# Measurement and result interpretation

Discussion in 'General Electronics Chat' started by fila, Sep 13, 2012.

1. ### fila Thread Starter Member

Feb 14, 2011
64
5
I would like to know how to interpret the results of a measurement. Suppose you are designing a circuit. At point A in the circuit the voltage must have a value $x_0$.
You build the circuit and take N measurements $(x_1, x_2, ..., x_N)$ at that point and obtain the average value $x_{avg}$.

Now we have to analyze the result. First we calculate the (absolute) difference between the desired value and the measured value

$|{\Delta}x| = |x_0 - x_{avg}|$.

That gives us some information about the quality of the design. But that isn't good enough.

Let's say that $x_0$ = 5 V and $x_{avg}$ = 4.9 V. We calculate |Δx| = 0.1 V. Another example is $x_0$ = 0.2 V, $x_{avg}$ = 0.1 V gives also |Δx| = 0.1 V.

But now if we calculate the relative difference

$x_{relative} = \frac{|{\Delta}x|}{x_0}$

the first example gives us $x_{relative}$ = 2 %, and the second example $x_{relative}$ = 50 %.

Based on these examples how would you interpret the results? Are there any general rules or standards in the world of electronics about these values (absolute difference, relative difference)?

2. ### #12 Expert

Nov 30, 2010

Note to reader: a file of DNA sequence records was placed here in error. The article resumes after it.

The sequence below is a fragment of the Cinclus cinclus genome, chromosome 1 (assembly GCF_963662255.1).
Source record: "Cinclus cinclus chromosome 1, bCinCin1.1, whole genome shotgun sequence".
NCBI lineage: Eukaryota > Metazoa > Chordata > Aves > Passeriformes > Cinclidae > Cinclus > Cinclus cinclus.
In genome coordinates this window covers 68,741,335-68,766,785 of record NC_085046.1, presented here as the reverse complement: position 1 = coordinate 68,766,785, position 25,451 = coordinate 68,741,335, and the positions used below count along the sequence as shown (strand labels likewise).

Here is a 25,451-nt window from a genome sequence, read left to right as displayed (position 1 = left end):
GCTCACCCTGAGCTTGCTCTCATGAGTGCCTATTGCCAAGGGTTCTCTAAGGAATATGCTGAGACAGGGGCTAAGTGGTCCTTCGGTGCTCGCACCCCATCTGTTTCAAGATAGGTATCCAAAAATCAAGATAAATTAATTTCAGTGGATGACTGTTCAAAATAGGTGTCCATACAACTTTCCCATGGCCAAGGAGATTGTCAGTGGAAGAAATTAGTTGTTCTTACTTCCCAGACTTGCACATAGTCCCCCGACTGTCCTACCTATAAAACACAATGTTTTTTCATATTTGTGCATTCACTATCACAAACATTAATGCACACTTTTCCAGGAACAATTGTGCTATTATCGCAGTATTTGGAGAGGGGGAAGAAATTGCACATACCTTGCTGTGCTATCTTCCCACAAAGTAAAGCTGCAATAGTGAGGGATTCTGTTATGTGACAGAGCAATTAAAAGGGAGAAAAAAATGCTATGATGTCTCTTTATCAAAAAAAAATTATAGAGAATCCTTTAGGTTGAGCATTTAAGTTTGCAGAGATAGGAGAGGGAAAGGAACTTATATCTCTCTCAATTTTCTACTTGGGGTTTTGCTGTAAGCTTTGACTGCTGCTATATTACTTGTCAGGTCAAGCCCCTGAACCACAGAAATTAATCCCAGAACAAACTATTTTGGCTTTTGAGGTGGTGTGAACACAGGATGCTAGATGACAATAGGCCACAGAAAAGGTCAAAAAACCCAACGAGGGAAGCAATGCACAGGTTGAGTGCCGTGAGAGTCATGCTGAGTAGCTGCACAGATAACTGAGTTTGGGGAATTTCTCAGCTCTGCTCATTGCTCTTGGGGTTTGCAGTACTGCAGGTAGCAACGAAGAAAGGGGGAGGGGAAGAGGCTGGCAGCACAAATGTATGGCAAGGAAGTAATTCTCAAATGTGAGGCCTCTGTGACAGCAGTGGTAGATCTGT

18,082
9,646
In electronics, the % difference from the intended is usually the important number.

1-(dX/Xo) x100= % error

3. ### fila Thread Starter Member

Feb 14, 2011
64
5
How small would it have to be (error) to conclude that the design is good?

4. ### #12 Expert

Nov 30, 2010
18,082
9,646
Depends on your goal. I used to work 1% meters. For that, "good" was less than 1%.
In early TV's, 20% was often considered good enough.

5. ### Papabravo Expert

Feb 24, 2006
11,735
2,483
If you compute the variance of the samples it will tell you the range of likely values with high probability. The square root of the variance is the standard deviation. 99% of all the measurements will be within 3 standard deviations of the mean. If you establish what you expect that range to be and the measurements confirm that, then you have some evidence for calling it good.

6. ### Moon968 New Member

Apr 14, 2014
10
0
To achieve the most exact results possible and to identify measurement errors multiple readings are unavoidable.